“[Working as a dishwasher] was the first time I went home proud of myself after a day’s work, the first time I wanted the respect and worked for the respect of others. Dishwashing was, in a world of gray areas, and ambiguity, absolute: Dishes went in dirty. They came out clean. You either kept up the pace or you didn’t. Merit was immediately and measurably apparent.” – Anthony Bourdain

Dishwashers are at the core of every restaurant. Without them, the whole place would go down the drain. According to the Bureau of Labor Statistics, 504,770 people nationwide are employed as restaurant dishwashers. This critical role has proven to lay a firm foundation for the careers of notable leaders and industry legends, including Thomas Keller and Anthony Bourdain who both started out in the dish pit.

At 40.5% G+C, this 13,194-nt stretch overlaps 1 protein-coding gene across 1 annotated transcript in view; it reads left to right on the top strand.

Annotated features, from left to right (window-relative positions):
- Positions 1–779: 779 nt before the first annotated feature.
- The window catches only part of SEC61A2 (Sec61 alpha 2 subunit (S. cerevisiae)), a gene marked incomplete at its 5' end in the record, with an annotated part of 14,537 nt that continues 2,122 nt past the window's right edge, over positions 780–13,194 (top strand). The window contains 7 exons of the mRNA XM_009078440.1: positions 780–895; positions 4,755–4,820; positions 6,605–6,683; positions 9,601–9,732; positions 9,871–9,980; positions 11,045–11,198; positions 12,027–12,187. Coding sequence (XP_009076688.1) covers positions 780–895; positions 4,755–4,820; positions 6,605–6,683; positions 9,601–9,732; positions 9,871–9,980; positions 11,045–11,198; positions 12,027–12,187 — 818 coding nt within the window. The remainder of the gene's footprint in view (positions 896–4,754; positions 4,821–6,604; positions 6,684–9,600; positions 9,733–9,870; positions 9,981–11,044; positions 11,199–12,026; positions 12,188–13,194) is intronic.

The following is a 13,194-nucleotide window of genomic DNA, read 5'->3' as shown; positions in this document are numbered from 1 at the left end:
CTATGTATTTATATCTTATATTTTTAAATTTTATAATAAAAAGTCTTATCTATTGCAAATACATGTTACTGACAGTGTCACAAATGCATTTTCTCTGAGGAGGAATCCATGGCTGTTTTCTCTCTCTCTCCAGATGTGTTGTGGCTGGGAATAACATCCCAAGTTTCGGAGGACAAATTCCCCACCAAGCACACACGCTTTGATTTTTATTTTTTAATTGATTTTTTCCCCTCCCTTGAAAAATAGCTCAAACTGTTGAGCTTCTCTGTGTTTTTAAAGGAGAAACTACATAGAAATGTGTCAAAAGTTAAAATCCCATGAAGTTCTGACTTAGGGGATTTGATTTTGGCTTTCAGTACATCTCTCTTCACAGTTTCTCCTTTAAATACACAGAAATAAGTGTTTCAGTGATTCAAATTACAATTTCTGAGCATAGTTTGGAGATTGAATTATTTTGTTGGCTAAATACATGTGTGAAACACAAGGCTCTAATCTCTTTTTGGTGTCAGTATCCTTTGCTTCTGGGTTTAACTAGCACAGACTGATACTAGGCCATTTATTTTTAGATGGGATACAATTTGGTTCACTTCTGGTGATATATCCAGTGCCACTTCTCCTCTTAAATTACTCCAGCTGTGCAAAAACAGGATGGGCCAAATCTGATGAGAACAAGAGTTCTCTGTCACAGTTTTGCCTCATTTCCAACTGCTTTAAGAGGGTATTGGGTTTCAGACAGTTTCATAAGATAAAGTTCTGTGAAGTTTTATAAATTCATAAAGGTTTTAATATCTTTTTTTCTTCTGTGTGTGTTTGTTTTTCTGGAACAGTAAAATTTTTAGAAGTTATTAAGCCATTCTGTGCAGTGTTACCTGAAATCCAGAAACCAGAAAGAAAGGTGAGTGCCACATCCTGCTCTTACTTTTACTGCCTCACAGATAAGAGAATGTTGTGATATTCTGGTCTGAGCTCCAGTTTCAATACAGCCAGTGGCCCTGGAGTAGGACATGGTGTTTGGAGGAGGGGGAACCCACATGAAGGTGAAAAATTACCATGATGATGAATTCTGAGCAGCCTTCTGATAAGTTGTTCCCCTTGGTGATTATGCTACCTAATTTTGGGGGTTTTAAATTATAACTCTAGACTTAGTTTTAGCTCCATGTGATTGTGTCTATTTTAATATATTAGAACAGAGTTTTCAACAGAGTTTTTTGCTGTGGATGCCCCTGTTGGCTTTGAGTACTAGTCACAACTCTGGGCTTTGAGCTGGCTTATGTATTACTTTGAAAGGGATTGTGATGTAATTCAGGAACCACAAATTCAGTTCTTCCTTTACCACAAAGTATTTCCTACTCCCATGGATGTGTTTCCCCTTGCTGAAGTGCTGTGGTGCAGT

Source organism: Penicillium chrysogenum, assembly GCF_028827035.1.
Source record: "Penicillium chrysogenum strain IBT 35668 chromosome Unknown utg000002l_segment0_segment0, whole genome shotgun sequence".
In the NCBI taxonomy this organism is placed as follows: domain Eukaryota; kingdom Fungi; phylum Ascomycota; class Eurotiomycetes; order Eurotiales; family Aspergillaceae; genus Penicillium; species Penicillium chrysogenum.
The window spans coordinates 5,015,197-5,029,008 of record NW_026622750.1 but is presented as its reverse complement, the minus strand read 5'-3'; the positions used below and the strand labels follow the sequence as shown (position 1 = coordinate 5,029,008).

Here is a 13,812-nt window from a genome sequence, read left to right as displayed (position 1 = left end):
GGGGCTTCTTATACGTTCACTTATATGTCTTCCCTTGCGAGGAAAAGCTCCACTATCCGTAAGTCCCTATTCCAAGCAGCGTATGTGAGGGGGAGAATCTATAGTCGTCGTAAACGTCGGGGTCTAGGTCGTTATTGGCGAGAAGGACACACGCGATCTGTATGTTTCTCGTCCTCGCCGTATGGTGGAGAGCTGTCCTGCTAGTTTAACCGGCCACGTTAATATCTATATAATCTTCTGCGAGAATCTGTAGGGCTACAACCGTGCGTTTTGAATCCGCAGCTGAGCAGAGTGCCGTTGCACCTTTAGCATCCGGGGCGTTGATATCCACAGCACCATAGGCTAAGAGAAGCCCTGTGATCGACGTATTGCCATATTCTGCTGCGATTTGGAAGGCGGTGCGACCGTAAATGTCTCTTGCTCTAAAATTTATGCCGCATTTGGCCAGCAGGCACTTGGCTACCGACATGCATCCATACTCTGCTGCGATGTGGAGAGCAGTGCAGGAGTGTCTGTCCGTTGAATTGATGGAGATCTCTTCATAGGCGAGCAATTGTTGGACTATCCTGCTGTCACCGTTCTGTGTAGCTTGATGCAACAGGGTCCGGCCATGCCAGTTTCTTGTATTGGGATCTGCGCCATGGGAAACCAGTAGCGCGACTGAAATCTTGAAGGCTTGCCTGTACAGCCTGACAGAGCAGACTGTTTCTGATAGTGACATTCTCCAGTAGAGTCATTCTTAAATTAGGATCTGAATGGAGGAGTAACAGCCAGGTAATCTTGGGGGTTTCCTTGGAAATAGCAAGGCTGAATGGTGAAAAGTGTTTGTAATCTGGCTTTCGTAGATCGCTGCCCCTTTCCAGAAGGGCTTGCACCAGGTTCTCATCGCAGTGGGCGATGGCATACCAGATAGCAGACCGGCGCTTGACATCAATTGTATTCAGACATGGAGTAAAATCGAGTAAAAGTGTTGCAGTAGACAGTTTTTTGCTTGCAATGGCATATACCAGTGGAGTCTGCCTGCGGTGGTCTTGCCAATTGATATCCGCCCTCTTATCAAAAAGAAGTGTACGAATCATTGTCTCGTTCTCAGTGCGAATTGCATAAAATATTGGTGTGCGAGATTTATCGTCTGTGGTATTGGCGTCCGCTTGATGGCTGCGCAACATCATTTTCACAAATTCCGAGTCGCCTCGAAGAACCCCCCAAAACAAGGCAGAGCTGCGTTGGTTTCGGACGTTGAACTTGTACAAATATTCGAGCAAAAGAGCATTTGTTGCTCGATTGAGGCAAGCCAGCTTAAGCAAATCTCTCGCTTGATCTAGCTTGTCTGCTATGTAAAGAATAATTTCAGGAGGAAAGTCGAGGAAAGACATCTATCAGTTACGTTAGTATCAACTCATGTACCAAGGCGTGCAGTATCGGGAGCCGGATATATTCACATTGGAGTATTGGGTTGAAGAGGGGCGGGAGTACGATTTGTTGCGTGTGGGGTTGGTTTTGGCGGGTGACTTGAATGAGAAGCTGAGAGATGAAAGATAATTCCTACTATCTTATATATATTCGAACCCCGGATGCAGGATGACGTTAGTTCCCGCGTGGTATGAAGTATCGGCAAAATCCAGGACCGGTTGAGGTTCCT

Responsibilities often go far beyond diving for pearls. From the glasses that guests drink out of to the knives cooks use to prep ingredients, the fruits of the dishwasher’s labor touch everyone within a restaurant's biome. To be a dishwasher, you not only have to be extremely humble, you also have to be willing to pitch in and literally get dirty – every shift. The bending, stooping, reaching, pushing and lifting required to maintain a clean, safe and sanitary kitchen are necessary and physically demanding. 

Dish Pigs from CBC Short Doc offers a taste of what it’s like to walk in a dishwasher’s shoes. This short documentary follows the day-to-day lives of three eccentric dishwashers in Montreal, telling the often untold and underappreciated story of the restaurant dishwasher.